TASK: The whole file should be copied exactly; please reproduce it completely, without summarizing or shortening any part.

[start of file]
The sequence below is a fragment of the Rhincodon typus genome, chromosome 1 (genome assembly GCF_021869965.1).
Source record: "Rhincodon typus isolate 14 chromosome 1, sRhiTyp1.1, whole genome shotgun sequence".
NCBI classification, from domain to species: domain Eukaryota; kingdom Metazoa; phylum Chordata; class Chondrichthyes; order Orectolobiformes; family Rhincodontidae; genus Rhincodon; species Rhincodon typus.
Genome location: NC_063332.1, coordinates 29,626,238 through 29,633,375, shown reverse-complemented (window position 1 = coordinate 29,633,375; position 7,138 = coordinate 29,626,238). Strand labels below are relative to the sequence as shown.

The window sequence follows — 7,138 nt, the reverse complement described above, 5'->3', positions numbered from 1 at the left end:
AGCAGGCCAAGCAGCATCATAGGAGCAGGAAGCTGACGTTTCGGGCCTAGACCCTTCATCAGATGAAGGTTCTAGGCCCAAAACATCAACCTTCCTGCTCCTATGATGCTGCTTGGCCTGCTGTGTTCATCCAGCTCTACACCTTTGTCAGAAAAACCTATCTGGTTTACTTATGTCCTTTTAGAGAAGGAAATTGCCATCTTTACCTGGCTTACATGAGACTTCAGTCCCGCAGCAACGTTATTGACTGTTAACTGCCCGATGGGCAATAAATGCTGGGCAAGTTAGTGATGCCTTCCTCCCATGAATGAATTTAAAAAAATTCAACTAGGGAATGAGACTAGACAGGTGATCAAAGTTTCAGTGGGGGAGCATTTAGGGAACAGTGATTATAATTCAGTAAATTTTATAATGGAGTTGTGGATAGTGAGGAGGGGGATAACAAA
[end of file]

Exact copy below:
The sequence below is a fragment of the Rhincodon typus genome, chromosome 1 (genome assembly GCF_021869965.1).
Source record: "Rhincodon typus isolate 14 chromosome 1, sRhiTyp1.1, whole genome shotgun sequence".
NCBI classification, from domain to species: domain Eukaryota; kingdom Metazoa; phylum Chordata; class Chondrichthyes; order Orectolobiformes; family Rhincodontidae; genus Rhincodon; species Rhincodon typus.
Genome location: NC_063332.1, coordinates 29,626,238 through 29,633,375, shown reverse-complemented (window position 1 = coordinate 29,633,375; position 7,138 = coordinate 29,626,238). Strand labels below are relative to the sequence as shown.

The window sequence follows — 7,138 nt, the reverse complement described above, 5'->3', positions numbered from 1 at the left end:
AGCAGGCCAAGCAGCATCATAGGAGCAGGAAGCTGACGTTTCGGGCCTAGACCCTTCATCAGATGAAGGTTCTAGGCCCAAAACATCAACCTTCCTGCTCCTATGATGCTGCTTGGCCTGCTGTGTTCATCCAGCTCTACACCTTTGTCAGAAAAACCTATCTGGTTTACTTATGTCCTTTTAGAGAAGGAAATTGCCATCTTTACCTGGCTTACATGAGACTTCAGTCCCGCAGCAACGTTATTGACTGTTAACTGCCCGATGGGCAATAAATGCTGGGCAAGTTAGTGATGCCTTCCTCCCATGAATGAATTTAAAAAAATTCAACTAGGGAATGAGACTAGACAGGTGATCAAAGTTTCAGTGGGGGAGCATTTAGGGAACAGTGATTATAATTCAGTAAATTTTATAATGGAGTTGTGGATAGTGAGGAGGGGGATAACAAA